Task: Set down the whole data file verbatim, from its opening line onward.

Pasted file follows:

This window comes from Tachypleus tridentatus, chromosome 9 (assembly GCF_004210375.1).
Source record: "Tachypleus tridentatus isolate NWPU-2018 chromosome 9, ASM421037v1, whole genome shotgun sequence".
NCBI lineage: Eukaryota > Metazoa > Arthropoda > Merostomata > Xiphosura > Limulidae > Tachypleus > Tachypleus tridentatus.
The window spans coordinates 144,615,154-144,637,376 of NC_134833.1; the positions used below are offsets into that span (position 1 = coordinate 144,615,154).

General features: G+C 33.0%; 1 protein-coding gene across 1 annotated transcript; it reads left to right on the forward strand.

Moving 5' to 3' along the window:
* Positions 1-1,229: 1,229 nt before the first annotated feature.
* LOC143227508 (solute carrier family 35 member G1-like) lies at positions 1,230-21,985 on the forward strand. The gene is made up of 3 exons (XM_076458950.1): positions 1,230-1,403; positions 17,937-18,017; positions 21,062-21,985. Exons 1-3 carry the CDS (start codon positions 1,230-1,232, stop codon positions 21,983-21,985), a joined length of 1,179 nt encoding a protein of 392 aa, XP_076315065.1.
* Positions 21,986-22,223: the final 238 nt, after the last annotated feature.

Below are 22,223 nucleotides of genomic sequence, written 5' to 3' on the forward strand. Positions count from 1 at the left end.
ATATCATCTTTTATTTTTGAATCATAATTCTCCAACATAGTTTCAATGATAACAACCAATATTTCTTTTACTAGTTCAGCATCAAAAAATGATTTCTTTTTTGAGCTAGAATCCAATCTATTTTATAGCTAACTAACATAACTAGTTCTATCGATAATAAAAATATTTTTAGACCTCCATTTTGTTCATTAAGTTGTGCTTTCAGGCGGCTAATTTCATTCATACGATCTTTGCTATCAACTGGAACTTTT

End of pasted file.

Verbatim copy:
This window comes from Tachypleus tridentatus, chromosome 9 (assembly GCF_004210375.1).
Source record: "Tachypleus tridentatus isolate NWPU-2018 chromosome 9, ASM421037v1, whole genome shotgun sequence".
NCBI lineage: Eukaryota > Metazoa > Arthropoda > Merostomata > Xiphosura > Limulidae > Tachypleus > Tachypleus tridentatus.
The window spans coordinates 144,615,154-144,637,376 of NC_134833.1; the positions used below are offsets into that span (position 1 = coordinate 144,615,154).

General features: G+C 33.0%; 1 protein-coding gene across 1 annotated transcript; it reads left to right on the forward strand.

Moving 5' to 3' along the window:
* Positions 1-1,229: 1,229 nt before the first annotated feature.
* LOC143227508 (solute carrier family 35 member G1-like) lies at positions 1,230-21,985 on the forward strand. The gene is made up of 3 exons (XM_076458950.1): positions 1,230-1,403; positions 17,937-18,017; positions 21,062-21,985. Exons 1-3 carry the CDS (start codon positions 1,230-1,232, stop codon positions 21,983-21,985), a joined length of 1,179 nt encoding a protein of 392 aa, XP_076315065.1.
* Positions 21,986-22,223: the final 238 nt, after the last annotated feature.

Below are 22,223 nucleotides of genomic sequence, written 5' to 3' on the forward strand. Positions count from 1 at the left end.
ATATCATCTTTTATTTTTGAATCATAATTCTCCAACATAGTTTCAATGATAACAACCAATATTTCTTTTACTAGTTCAGCATCAAAAAATGATTTCTTTTTTGAGCTAGAATCCAATCTATTTTATAGCTAACTAACATAACTAGTTCTATCGATAATAAAAATATTTTTAGACCTCCATTTTGTTCATTAAGTTGTGCTTTCAGGCGGCTAATTTCATTCATACGATCTTTGCTATCAACTGGAACTTTT